Monday, July 12, 2010

"I will have poetry in my life. And adventure. And love. Love above all." *

Thanks to The Writer's Almanac, I learned that today is the birthday of one of my favorite poets, Pablo Neruda.

I first heard of Sr. Neruda when I saw the film Il Postino (The Postman) the summer before my senior year of college. Not only did I thoroughly enjoy the film, but I loved the music. I purchased the soundtrack on CD before I went back to school. The soundtrack included not only the Oscar-winning score of the film, but readings of Neruda's poetry by actors. Now it is one thing to read poetry, and quite another to hear it read out loud. In a short time, I became hooked on Neruda.

Turns out Neruda also wrote a poem that is featured in one of the more moving films that I saw in college, Truly, Madly, Deeply (and if you haven't seen this yet, dear reader, I highly recommend watching, with a box of Kleenex.) There is a clip from the movie on You Tube of Alan Rickman and Juliet Stevenson reciting one of Neruda's poems. It is one of the most beautiful and emotional parts of the film, and Alan Rickman speaking Spanish poetry just leaves me on the floor in a big puddle of goo.

Here is one of Neruda's poems that is featured on the Il Postino soundtrack:

Fable of the Mermaid and the Drunks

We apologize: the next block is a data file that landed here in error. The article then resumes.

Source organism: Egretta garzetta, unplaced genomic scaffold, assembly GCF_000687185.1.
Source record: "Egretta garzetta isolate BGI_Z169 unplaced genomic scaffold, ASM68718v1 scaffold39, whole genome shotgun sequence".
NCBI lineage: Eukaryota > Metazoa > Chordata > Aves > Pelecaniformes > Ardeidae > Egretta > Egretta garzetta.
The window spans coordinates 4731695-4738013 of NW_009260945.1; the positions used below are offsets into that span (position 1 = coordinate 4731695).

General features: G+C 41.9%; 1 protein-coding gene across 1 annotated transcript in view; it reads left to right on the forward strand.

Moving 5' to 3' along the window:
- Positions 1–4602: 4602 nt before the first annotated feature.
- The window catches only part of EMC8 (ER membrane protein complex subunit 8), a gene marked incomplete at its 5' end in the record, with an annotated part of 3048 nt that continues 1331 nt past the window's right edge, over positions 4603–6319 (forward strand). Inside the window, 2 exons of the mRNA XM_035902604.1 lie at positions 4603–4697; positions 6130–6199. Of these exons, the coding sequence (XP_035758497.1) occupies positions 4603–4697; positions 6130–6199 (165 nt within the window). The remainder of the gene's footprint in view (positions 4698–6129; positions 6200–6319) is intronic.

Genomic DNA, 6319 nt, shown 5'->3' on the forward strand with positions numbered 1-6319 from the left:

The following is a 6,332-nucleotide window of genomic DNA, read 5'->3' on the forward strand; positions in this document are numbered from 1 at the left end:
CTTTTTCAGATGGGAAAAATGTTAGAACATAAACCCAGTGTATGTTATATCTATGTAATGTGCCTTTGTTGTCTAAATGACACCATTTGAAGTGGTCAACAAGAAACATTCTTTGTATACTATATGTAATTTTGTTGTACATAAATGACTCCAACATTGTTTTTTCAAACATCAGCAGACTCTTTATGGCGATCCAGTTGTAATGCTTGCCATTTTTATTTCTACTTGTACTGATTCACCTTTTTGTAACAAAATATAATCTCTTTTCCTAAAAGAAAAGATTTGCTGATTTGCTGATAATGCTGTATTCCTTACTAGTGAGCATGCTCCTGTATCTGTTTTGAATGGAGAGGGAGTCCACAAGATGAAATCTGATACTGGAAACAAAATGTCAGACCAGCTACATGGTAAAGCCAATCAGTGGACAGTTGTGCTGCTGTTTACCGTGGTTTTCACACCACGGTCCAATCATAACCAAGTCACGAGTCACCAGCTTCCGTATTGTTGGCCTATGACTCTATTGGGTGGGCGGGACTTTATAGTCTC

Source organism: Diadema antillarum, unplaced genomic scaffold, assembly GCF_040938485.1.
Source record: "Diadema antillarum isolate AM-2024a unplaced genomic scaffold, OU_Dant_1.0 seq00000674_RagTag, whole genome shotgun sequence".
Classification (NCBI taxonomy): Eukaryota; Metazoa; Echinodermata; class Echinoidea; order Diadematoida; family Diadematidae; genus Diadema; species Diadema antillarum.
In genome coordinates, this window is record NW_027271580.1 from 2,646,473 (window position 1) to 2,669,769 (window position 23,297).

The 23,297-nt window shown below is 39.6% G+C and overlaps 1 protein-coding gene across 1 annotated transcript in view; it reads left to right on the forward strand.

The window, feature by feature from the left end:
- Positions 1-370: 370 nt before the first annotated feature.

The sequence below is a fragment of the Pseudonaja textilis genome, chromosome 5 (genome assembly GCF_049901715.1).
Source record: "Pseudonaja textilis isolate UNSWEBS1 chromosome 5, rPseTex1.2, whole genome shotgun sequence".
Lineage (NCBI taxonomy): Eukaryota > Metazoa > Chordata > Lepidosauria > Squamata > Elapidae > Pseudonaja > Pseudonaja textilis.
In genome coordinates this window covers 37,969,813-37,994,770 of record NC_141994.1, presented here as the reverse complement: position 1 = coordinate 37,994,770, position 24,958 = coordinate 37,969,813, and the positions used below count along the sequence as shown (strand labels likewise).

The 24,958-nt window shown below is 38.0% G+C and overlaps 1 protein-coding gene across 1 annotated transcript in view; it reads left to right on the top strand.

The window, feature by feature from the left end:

All these fellows were there inside when she entered utterly naked.
They΄d been drinking and began to spit at her.
Recently come from the river, she understood nothing.
She was a mermaid who had lost her way,
the taunts flowed over her glistening flesh
Obscenities drenched her golden breasts.

A stranger to tears, she did not weep,
A stranger to clothes, she did not dress.
They pocked her with cigarette ends and with burnt corks
And rolled on the tavern floor in raucous laughter
She did not speak, since speech was unknown to her
Her eyes were the color of far away love
Her arms were matching topazes
Her lips moved soundlessly in coral light
And ultimately she left by that door
Hardly had she entered the river than she was cleansed
Gleaming once more like a white stone in the rain
And without a backward look, she swam once more
Swam towards nothingness, swam to her dawn.

* In case it is driving you nuts (as it would me), the title of this post is a line from Shakespeare in Love.

1 comment:

  1. Mmmmmm...I adore Neruda! My copy of his love sonnets saw me through many college heartbreaks. Il Postino has been on my Netflix queue for ages; perhaps I should bump it up to the top...

    LOVE your post title, too!



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